Bridging The IHT Gap: When Asset Rich, Cash Poor: Comment

Simon Dawson, 22 October 2021


Probate lending is a developing area. This practitioner explains what is available for HNW estates when families are forced to pay a large IHT bill before an inheritance comes through.

Meeting obligations to pay inheritance tax is a stressful time for families, which has been arguably made worse by probate delays caused by the pandemic. It can be especially difficult for wealthy families when the bulk of their wealth is wrapped up in iliquid assets such as property or land, and they are facing a deadline to pay the IHT bill before the inheritance comes through. Meanwhile, the UK is taking more IHT revenue. UK figures from the government show that inheritance tax  receipts for April to September 2021 were £3.1 billion ($4.27 billion) - £700 million higher than the same period a year earlier. 

Author Simon Dawson, chief commercial officer of at Legacy Release, an HNW inheritance lending specialist, explains what solutions are available to HNW families to bridge the gap as more specialist services come online.

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When a friend or family member passes there is a necessary period of mourning and reflection but, for those trusted by the deceased with the role of executor, thoughts quickly need to turn pragmatically to financial matters. The challenge of discharging estate liabilities, financing probate costs, and fulfilling the wishes and instructions of the will can be complex. This is exacerbated when the estate is asset rich and cash poor.

Recently released HMRC data shows that high net worth estates with a taxable value over £1 million have an asset composition of predominantly securities and UK residential buildings, whereas estates with a value of less than £500,000 are more likely to include a higher proportion of cash liquidity.

What this means in reality is that the ability to pay the inheritance tax (IHT) bill of up to 40 per cent and other expenses in larger estates, is considerably more challenging than lower-value estates, which have greater liquidity. The paradigm is that property and investment wealth doesn’t always translate into cash wealth. Those that are considered wealthy and high net worth, are often cash poor due to the nature of their investments.

IHT net widening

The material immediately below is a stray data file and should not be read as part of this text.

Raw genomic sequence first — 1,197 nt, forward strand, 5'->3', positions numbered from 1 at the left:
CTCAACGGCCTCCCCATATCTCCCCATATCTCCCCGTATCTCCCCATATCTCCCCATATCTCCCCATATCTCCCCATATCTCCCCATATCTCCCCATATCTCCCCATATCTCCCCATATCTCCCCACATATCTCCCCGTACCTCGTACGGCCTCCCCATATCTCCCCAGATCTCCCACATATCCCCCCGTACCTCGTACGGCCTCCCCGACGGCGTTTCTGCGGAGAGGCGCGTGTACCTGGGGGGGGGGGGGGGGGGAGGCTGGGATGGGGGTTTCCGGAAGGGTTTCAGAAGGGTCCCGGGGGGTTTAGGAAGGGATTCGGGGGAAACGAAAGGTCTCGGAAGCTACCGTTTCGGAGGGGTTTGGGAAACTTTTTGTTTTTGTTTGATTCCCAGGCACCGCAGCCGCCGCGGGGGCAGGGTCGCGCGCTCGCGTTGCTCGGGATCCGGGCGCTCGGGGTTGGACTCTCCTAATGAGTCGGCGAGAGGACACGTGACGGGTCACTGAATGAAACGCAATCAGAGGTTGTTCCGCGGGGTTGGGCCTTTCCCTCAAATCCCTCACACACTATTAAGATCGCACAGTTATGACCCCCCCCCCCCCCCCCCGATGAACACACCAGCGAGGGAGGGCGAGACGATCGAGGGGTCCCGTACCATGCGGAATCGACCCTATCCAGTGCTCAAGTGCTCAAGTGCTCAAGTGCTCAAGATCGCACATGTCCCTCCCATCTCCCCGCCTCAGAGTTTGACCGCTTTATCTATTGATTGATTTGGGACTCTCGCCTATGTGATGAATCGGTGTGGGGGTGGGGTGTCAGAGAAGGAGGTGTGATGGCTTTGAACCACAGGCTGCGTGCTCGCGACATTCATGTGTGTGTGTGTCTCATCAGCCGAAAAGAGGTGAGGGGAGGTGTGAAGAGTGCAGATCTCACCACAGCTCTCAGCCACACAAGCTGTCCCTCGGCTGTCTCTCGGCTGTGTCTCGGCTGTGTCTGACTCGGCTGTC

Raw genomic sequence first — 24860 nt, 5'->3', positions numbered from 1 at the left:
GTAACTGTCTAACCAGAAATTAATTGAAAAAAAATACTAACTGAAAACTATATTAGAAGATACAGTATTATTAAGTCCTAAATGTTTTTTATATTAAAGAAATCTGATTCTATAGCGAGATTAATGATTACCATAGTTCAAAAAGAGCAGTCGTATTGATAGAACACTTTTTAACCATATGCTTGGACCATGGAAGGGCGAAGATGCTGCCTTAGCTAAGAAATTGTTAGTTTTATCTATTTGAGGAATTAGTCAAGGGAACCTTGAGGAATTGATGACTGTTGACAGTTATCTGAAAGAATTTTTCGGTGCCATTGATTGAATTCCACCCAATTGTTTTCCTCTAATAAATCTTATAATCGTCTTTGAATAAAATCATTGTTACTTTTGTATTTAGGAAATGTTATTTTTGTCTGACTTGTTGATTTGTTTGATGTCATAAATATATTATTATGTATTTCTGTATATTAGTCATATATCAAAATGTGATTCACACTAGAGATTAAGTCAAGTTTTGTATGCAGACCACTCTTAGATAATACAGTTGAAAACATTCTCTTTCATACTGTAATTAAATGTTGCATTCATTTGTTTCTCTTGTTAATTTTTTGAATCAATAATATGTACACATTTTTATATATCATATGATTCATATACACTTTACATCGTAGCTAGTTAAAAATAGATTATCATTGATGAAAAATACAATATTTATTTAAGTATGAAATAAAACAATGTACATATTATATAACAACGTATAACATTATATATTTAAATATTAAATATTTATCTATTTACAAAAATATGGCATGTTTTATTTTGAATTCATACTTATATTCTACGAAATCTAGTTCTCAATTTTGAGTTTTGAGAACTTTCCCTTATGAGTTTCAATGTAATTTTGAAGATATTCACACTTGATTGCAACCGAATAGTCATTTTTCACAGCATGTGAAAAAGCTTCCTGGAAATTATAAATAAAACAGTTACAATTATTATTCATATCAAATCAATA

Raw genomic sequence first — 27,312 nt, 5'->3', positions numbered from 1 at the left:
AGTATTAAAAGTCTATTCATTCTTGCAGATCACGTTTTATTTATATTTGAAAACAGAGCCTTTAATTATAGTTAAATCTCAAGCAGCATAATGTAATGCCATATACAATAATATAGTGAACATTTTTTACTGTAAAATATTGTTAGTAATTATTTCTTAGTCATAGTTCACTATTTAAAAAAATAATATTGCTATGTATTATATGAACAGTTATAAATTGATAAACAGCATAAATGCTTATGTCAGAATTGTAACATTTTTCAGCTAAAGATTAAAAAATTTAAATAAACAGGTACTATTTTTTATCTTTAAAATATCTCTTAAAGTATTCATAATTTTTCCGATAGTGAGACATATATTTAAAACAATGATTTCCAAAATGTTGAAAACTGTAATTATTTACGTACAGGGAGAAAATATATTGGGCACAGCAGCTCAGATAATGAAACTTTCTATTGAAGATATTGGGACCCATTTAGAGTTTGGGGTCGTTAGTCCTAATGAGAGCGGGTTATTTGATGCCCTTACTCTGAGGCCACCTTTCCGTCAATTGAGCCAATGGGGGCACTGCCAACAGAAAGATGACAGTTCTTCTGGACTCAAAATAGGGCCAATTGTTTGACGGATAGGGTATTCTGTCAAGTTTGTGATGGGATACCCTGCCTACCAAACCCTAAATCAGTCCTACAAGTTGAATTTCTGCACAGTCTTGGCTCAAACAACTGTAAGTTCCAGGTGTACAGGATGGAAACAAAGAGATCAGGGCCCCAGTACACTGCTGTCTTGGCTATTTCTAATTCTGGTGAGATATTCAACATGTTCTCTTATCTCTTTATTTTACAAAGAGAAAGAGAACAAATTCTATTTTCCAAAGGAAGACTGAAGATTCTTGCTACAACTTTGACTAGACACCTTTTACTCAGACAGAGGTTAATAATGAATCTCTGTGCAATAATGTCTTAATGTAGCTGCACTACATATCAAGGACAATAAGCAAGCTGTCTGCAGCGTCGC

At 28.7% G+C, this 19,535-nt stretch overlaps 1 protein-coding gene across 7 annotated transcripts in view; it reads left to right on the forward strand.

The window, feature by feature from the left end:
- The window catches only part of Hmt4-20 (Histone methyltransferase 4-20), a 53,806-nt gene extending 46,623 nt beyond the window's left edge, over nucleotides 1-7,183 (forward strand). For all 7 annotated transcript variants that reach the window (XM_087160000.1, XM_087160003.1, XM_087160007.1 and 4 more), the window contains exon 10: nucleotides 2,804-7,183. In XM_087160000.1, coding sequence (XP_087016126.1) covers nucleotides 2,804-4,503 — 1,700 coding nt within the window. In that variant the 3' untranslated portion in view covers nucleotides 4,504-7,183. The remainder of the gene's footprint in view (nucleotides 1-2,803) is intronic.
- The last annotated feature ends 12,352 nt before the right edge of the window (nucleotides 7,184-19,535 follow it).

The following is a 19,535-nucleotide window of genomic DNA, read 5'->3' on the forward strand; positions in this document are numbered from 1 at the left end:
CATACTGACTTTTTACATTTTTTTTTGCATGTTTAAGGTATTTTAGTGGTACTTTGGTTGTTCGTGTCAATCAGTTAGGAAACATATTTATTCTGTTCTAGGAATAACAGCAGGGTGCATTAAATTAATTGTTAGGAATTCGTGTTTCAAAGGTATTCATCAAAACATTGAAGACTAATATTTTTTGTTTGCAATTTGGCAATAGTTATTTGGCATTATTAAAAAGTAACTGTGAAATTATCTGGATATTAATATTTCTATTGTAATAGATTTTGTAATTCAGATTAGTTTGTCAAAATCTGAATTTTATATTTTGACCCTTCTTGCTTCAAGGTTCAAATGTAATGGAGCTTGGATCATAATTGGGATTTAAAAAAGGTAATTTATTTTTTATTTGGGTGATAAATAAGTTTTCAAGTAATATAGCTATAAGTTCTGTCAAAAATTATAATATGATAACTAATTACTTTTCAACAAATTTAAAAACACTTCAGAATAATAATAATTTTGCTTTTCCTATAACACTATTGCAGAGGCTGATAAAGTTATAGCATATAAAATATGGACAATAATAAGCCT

In the last tax year, the government took around £5.4 billion in IHT, with the IHT bill averaging at around £209,000 in 2018/19, according to recent HMRC figures. Estates valued at £1 million plus accounted for roughly 80 per cent of IHT tax collected. Though there are several exemptions and reliefs that can reduce the exposure to IHT. With the nil-rate-band and residents-nil-rate-band now frozen at £325,000 and £175,000 by Chancellor Rishi Sunak, respectively until 2026, and house prices anticipated to jump by around 17 per cent by 2025, increasingly more estates will be caught in the ‘IHT gap’. There is potential that IHT receipts could increase by a further 16.6 per cent, growing to £6.3 billion by 2023/24, as predicted by The Office of Budgetary Responsibility.

The big question is liquidity
Considering that the administration of the estate, which within it includes the property, investments, cash and other possessions, is reliant upon the settlement of liabilities which includes IHT, the big question is how can HNWs – be it in the role of an executor or a beneficiary – find liquidity and source the appropriate finance to bridge this ‘Gap’?

What are the options
One is remortgaging and gaining accessible equity within beneficiary property through this means. However, this is time consuming and could result in fees and untimely redemption penalties, in addition to compromising the property valuation due to prevalent market conditions.

Another port of call for the beneficiaries is to access personal funds, as in HNW estates there is often insufficient cash. However, as figures show that average IHT bills are in excess of £200,000, this isn’t a feasible option for many HNW estates.

Taking out a short-term loan, in order to bridge the ‘gap’ between the IHT bill being due and the distribution of the estate assets, is the only true feasible option in most circumstances. In the past, secured and unsecured lending in such circumstances was provided by banks, but many don’t cater to the inheritance advance market anymore – those that do entail complex and costly processes.

At present, such loans can be applied for through dedicated probate finance lenders that are able to give simple solutions to complex issues. Secured against the estate and not on the individual borrower, the repayment is required only following the grant of probate and the distribution of assets. These loans are flexible in nature – they can be used to cover any costs, as long as they are relative to the value of the estate or proportion of the estate and are available to both beneficiaries, who need to advance the benefits of the forthcoming inheritance, and executors, who are ultimately responsible for the IHT bill.

Currently, there is only a handful of providers offering competitive and compelling solutions, and the UK market for dedicated inheritance or probate lending is still very much in its infancy. Being cash and time poor, HNW individuals need clear solutions, which can be provided promptly without adding fuel to existing emotional and stressful circumstances.

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